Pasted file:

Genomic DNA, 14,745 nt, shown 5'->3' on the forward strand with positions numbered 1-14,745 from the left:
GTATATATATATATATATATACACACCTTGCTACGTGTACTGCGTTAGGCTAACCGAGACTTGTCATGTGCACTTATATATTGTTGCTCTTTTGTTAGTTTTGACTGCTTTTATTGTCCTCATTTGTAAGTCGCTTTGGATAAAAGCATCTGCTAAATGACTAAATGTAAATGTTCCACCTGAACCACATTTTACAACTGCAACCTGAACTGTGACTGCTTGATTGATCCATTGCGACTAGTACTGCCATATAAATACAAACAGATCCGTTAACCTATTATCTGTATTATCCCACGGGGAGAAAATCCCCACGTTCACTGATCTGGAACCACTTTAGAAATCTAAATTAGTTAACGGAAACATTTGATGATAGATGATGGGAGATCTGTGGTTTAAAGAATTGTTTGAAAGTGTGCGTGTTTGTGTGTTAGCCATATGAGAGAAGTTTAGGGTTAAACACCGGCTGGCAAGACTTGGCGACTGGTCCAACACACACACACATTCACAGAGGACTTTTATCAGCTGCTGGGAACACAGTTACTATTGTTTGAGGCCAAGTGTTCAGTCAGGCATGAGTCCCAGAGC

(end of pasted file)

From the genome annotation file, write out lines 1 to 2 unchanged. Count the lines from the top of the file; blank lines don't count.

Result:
Genomic DNA, 14,745 nt, shown 5'->3' on the forward strand with positions numbered 1-14,745 from the left:
GTATATATATATATATATATACACACCTTGCTACGTGTACTGCGTTAGGCTAACCGAGACTTGTCATGTGCACTTATATATTGTTGCTCTTTTGTTAGTTTTGACTGCTTTTATTGTCCTCATTTGTAAGTCGCTTTGGATAAAAGCATCTGCTAAATGACTAAATGTAAATGTTCCACCTGAACCACATTTTACAACTGCAACCTGAACTGTGACTGCTTGATTGATCCATTGCGACTAGTACTGCCATATAAATACAAACAGATCCGTTAACCTATTATCTGTATTATCCCACGGGGAGAAAATCCCCACGTTCACTGATCTGGAACCACTTTAGAAATCTAAATTAGTTAACGGAAACATTTGATGATAGATGATGGGAGATCTGTGGTTTAAAGAATTGTTTGAAAGTGTGCGTGTTTGTGTGTTAGCCATATGAGAGAAGTTTAGGGTTAAACACCGGCTGGCAAGACTTGGCGACTGGTCCAACACACACACACATTCACAGAGGACTTTTATCAGCTGCTGGGAACACAGTTACTATTGTTTGAGGCCAAGTGTTCAGTCAGGCATGAGTCCCAGAGC